Logitech MX1000 Laser Cordless Mouse
We may not know much more about "lasers" than Austin Powers's nemesis, Dr. Evil, but we can tell you that Logitech has put the technology to outstanding use in its MX1000 Laser Cordless Mouse. It's not as huge a shift as it was going from rollerballs to optical sensors, but the MX1000 does usher in a new age in computer mice.
Logitech claims that its new MX Laser Engine is 20 times more sensitive than a standard LED. While it may be able to read a finer image, the MX1000 still uses a relatively common 800-dots-per-inch (dpi) optical sensor--the same as in Logitech's MX510 Performance Mouse. But because the laser tracks movement more accurately than a standard LED, the MX1000 takes a more precise read of the surface, resulting in more exact cursor movement onscreen.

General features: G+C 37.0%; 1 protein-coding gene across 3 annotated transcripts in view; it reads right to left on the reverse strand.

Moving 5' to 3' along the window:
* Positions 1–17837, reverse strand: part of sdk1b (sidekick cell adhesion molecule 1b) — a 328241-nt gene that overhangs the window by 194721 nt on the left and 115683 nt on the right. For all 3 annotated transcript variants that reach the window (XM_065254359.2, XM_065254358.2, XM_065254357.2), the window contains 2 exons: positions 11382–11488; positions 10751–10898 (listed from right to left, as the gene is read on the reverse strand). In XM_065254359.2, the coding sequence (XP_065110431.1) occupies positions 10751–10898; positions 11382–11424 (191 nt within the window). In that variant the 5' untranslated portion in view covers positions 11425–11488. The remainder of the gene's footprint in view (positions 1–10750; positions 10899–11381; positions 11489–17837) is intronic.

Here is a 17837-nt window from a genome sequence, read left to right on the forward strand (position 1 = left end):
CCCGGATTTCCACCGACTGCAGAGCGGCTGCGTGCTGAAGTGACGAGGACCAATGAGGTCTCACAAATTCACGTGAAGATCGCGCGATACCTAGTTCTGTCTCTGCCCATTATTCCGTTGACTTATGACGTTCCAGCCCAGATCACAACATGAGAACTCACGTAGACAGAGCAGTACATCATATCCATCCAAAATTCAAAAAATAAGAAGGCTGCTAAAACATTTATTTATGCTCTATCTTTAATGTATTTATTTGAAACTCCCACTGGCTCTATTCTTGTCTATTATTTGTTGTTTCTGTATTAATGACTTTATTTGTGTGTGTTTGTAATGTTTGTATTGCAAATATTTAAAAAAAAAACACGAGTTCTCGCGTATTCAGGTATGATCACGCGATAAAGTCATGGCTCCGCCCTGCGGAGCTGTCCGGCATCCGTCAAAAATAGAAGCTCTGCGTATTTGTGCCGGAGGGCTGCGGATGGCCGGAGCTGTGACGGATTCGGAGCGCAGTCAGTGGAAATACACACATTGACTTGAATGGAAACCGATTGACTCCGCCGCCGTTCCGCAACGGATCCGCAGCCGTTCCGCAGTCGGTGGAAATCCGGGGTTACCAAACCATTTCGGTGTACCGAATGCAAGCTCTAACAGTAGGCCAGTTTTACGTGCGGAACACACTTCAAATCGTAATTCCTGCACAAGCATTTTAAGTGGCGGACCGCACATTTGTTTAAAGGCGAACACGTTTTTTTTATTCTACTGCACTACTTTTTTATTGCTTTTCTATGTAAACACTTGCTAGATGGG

The cursor never jumped or paused in the three months we used it, and in addition to the $80 MX1000's laser precision, it is comfortable to use--for right-handers, anyway. The deeply carved left side provides a snug perch for your thumb, and the rubberized plastic on either side makes for exceedingly comfortable mousing. You'll find three programmable keys above your thumb and three more, including the scrollwheel itself, are on the top.
The wireless mouse ships with an RF base station, which doubles as a battery charger. Battery life is phenomenal; you can go days without recharging. We particularly like the battery-power meter along the top of the mouse. You may forget to recharge the MX1000 at the end of the day because the battery lasts so long on a single charge, so the three green LEDs are a good reminder: when it gets down to one light, it's time to recharge.
Despite the fact that the MX1000 uses a compact lithium-ion battery, it's still on the large and heavy side for a mouse. Its size may not appeal to everyone, but we preferred the substantial feel to that of a mouse that seems like a piece of cheap plastic.